The 3 types of conjunctions with examples

A conjunction is a word that joins words, phrases, clauses, or sentences together. Conjunctions are usually used to connect words and phrases of the same part of speech. In this post, you will learn the three types of conjunctions in English with examples and sentences.

There are three types of conjunctions: coordinating, correlative, and subordinating.

1. Coordinating conjunctions are used to join two sentences or parts of a sentence that have the same grammatical subject and verb.

2. Correlative conjunctions are used to join two sentences that have parallel structures and grammatical subjects.

3. Subordinating conjunctions introduce a subordinate clause that is dependent on the independent clause for its meaning.

Coordinating conjunctions

For – I told her to leave, for I was very tired.

And – I’ll grab a meat pie and a cappuccino.

But – I will come to school tomorrow, but I will leave early.

So – There weren’t enough beds, so I had to sleep on the floor

Or – Which colour do you prefer – black or white?

Nor – “He doesn’t eat a healthy diet, nor does he exercise”

yet – It felt strange and yet so wonderful to ski in the summer!

Correlative conjunctions

both/and – I liked both the movie and the play.

either/or = I want either the cheesecake or the chocolate cake.

neither/nor = Oh, you want neither the cheesecake nor the chocolate cake? No problem.

not only/but also– I liked not only the movie but also the play.

whether/or – I didn’t know whether you’d want the cheesecake or the chocolate cake, so I got both.

not/ but – I see you’re in the mood not for desserts but appetizers. I’ll help you with those, too.

as/as – Bowling isn’t as fun as skeet shooting.

such/that – Such was the nature of their volatile relationship that they never would have made it even if they’d wanted to.

scarcely/when – I had scarcely walked in the door when I got an urgent call and had to run right back out again.

as many/as – There are as many curtains as there are windows.

no sooner/than – I’d no sooner lie to you than strangle a puppy.

rather/than – She’d rather play the drums than sing.

Subordinating conjunctions

After – She did voluntary work in a hospital after she graduated.

Although – Everyone enjoyed the trip to the final although we lost the match!

As – I went to bed at 9 o’clock last night as I had a plane to catch at 6 am.

As if – You appear as if you hadn’t slept last night.

As long as or so long as- I’ll remember that film as long as I live.

As much as – I’ll help you as much as I can.

As soon as – I’ll call you as soon as I finish work.

As though – He looks as though/as if he hasn’t slept.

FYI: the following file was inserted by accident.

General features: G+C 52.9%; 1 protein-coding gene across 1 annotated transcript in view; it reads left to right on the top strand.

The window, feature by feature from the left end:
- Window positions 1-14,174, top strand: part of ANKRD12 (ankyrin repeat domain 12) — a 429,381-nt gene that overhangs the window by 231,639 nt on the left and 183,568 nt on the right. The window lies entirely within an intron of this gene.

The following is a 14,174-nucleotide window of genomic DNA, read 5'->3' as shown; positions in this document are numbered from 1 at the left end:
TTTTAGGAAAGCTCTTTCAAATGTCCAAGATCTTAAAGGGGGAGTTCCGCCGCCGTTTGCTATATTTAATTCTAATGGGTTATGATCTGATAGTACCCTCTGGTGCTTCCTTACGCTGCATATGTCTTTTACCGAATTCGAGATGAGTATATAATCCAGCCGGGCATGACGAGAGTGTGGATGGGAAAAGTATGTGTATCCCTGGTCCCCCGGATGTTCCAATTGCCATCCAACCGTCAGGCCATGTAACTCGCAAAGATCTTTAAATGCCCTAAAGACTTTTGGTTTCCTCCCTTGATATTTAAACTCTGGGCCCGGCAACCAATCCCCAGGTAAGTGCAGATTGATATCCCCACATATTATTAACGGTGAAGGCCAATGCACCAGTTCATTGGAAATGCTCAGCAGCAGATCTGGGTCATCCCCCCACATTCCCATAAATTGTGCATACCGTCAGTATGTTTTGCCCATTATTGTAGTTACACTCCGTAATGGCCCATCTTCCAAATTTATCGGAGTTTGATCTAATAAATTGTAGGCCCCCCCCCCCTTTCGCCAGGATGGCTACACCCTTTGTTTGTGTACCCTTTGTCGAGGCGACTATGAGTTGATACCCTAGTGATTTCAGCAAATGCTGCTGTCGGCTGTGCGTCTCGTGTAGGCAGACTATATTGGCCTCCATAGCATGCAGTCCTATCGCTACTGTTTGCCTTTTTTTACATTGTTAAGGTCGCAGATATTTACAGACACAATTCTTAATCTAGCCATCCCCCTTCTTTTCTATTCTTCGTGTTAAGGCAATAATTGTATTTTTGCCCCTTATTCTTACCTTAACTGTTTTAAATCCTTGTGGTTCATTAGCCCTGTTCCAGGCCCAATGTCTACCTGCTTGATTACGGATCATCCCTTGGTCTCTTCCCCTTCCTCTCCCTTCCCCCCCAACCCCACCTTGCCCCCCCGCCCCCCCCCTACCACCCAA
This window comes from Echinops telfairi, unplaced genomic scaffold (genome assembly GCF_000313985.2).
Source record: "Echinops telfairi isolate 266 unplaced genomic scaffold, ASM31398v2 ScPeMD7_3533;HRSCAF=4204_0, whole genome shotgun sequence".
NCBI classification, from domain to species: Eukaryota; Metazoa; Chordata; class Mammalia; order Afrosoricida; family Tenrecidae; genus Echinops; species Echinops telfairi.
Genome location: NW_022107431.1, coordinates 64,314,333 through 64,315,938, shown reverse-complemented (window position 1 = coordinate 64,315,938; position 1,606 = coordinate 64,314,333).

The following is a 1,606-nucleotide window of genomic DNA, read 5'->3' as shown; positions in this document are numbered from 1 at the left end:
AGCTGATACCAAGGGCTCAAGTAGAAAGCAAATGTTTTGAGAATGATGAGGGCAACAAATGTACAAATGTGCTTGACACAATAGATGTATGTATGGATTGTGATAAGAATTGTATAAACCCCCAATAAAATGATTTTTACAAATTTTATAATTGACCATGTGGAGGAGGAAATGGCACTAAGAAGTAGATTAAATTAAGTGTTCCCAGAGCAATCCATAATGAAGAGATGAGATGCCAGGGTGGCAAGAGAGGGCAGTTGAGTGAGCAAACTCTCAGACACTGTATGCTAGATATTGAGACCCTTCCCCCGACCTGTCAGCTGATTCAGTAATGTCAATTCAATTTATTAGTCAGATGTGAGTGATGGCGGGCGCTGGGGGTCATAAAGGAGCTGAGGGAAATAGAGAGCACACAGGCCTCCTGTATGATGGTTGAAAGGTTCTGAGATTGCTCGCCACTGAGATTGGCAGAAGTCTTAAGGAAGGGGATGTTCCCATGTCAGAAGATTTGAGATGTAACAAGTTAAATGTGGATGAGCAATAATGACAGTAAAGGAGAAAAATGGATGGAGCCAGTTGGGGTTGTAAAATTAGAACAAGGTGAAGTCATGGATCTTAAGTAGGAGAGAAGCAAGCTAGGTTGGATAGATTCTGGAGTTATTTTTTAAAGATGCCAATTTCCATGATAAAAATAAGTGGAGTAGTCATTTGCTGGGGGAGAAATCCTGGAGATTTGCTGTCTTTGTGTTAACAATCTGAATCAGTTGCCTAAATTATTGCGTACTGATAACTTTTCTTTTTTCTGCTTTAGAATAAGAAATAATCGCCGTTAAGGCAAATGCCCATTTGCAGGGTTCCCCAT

Because – I won’t be able to go to work tomorrow because I have an appointment.

Before – She gave everyone a present before she left.

By the time – We will have finished the test by the time you arrive.

Even if – Even if you take a taxi, you will still miss your plane.

Even though – I wanted to go out last night, even though it was raining. 

If – If we miss the last bus, we’ll have to walk home.

in order that – I will leave the party early in order that I will catch the bus. 

In case – In case I forget later, here are the keys to the garage.

In the event that – I will take an umbrella in the event that it snows

Lest – I was afraid to open the door lest he should follow me. 

Now that – Now that we’re all here, let’s start the lesson.

Once – The manager is a nice man once you get to know him.

Only – We both live in the same city only I live closer to the sea.

Only if – You’ll lose weight only if you stick to your diet.

Provided that – He’s welcome to come along, provided that he behaves himself. 

Since – He has had two jobs since he graduated.

So – I got here late. It was a long flight, so I’m really tired now.

Supposing – Supposing(that) you are wrong, what will you do then?

That – I didn’t know that she was married

Than – We shouldn’t spend more than we earn. 

Though – Though I do not usually drink coffee, I have had 2 cups today.”

Till – Ahmed lived with his parents till he was twenty-eight.

Unless – You won’t get paid for time off unless you have a doctor’s certificate.

Until – Let’s wait here until the rain stops

When – When he saw me, he waved.

Whenever – You may leave whenever you wish.

Where – Put the picture where I can see it. 

Whereas – He loves fishing on a kayak, whereas his wife prefers to stay at home.

Wherever – Lionel Messi is followed by press photographers wherever he goes.

Whether or not – Whether you like it or not, you will have to work on this project.

While – Can you wait in the car while I run into the shop?

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